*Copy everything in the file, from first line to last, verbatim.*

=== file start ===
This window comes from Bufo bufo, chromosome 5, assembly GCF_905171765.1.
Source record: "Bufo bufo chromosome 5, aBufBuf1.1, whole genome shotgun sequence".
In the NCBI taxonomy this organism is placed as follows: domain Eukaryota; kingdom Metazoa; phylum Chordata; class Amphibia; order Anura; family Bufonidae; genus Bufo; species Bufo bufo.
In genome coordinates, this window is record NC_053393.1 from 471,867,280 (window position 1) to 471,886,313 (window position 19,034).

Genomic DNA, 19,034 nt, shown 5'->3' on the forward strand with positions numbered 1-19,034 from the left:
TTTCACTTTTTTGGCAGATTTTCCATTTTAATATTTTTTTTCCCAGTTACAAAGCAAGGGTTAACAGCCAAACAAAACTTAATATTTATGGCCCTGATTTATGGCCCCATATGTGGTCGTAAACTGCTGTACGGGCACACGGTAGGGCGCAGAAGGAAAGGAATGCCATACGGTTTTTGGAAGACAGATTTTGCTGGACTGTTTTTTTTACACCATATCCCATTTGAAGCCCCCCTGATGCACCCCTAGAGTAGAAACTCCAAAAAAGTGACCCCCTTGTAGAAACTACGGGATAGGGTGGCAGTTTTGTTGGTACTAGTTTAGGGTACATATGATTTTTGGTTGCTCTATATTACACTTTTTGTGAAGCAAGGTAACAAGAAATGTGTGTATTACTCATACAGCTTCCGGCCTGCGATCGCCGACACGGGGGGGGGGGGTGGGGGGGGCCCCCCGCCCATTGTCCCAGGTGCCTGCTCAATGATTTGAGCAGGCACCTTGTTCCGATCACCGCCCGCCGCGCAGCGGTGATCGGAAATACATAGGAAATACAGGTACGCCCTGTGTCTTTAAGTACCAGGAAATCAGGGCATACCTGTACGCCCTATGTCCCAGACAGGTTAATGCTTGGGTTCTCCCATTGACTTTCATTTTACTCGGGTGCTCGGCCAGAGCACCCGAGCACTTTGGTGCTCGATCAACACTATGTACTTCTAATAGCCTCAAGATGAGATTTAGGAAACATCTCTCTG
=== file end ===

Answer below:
This window comes from Bufo bufo, chromosome 5, assembly GCF_905171765.1.
Source record: "Bufo bufo chromosome 5, aBufBuf1.1, whole genome shotgun sequence".
In the NCBI taxonomy this organism is placed as follows: domain Eukaryota; kingdom Metazoa; phylum Chordata; class Amphibia; order Anura; family Bufonidae; genus Bufo; species Bufo bufo.
In genome coordinates, this window is record NC_053393.1 from 471,867,280 (window position 1) to 471,886,313 (window position 19,034).

Genomic DNA, 19,034 nt, shown 5'->3' on the forward strand with positions numbered 1-19,034 from the left:
TTTCACTTTTTTGGCAGATTTTCCATTTTAATATTTTTTTTCCCAGTTACAAAGCAAGGGTTAACAGCCAAACAAAACTTAATATTTATGGCCCTGATTTATGGCCCCATATGTGGTCGTAAACTGCTGTACGGGCACACGGTAGGGCGCAGAAGGAAAGGAATGCCATACGGTTTTTGGAAGACAGATTTTGCTGGACTGTTTTTTTTACACCATATCCCATTTGAAGCCCCCCTGATGCACCCCTAGAGTAGAAACTCCAAAAAAGTGACCCCCTTGTAGAAACTACGGGATAGGGTGGCAGTTTTGTTGGTACTAGTTTAGGGTACATATGATTTTTGGTTGCTCTATATTACACTTTTTGTGAAGCAAGGTAACAAGAAATGTGTGTATTACTCATACAGCTTCCGGCCTGCGATCGCCGACACGGGGGGGGGGGGTGGGGGGGGCCCCCCGCCCATTGTCCCAGGTGCCTGCTCAATGATTTGAGCAGGCACCTTGTTCCGATCACCGCCCGCCGCGCAGCGGTGATCGGAAATACATAGGAAATACAGGTACGCCCTGTGTCTTTAAGTACCAGGAAATCAGGGCATACCTGTACGCCCTATGTCCCAGACAGGTTAATGCTTGGGTTCTCCCATTGACTTTCATTTTACTCGGGTGCTCGGCCAGAGCACCCGAGCACTTTGGTGCTCGATCAACACTATGTACTTCTAATAGCCTCAAGATGAGATTTAGGAAACATCTCTCTG